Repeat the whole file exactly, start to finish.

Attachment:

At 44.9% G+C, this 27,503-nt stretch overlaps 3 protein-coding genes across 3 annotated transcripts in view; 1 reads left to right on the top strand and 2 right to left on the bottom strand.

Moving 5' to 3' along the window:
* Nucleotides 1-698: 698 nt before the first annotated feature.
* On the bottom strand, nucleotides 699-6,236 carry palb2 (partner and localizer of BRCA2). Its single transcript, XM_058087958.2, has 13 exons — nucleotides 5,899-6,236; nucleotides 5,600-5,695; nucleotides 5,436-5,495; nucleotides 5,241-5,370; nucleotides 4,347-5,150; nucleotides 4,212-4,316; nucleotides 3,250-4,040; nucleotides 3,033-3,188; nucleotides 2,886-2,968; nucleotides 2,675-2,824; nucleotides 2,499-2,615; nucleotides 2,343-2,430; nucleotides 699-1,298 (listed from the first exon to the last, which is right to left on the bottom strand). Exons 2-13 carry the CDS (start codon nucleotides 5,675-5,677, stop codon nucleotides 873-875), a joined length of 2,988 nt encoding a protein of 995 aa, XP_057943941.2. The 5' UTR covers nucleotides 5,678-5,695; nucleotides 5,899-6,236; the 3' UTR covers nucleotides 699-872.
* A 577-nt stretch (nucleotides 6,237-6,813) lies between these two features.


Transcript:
At 44.9% G+C, this 27,503-nt stretch overlaps 3 protein-coding genes across 3 annotated transcripts in view; 1 reads left to right on the top strand and 2 right to left on the bottom strand.

Moving 5' to 3' along the window:
* Nucleotides 1-698: 698 nt before the first annotated feature.
* On the bottom strand, nucleotides 699-6,236 carry palb2 (partner and localizer of BRCA2). Its single transcript, XM_058087958.2, has 13 exons — nucleotides 5,899-6,236; nucleotides 5,600-5,695; nucleotides 5,436-5,495; nucleotides 5,241-5,370; nucleotides 4,347-5,150; nucleotides 4,212-4,316; nucleotides 3,250-4,040; nucleotides 3,033-3,188; nucleotides 2,886-2,968; nucleotides 2,675-2,824; nucleotides 2,499-2,615; nucleotides 2,343-2,430; nucleotides 699-1,298 (listed from the first exon to the last, which is right to left on the bottom strand). Exons 2-13 carry the CDS (start codon nucleotides 5,675-5,677, stop codon nucleotides 873-875), a joined length of 2,988 nt encoding a protein of 995 aa, XP_057943941.2. The 5' UTR covers nucleotides 5,678-5,695; nucleotides 5,899-6,236; the 3' UTR covers nucleotides 699-872.
* A 577-nt stretch (nucleotides 6,237-6,813) lies between these two features.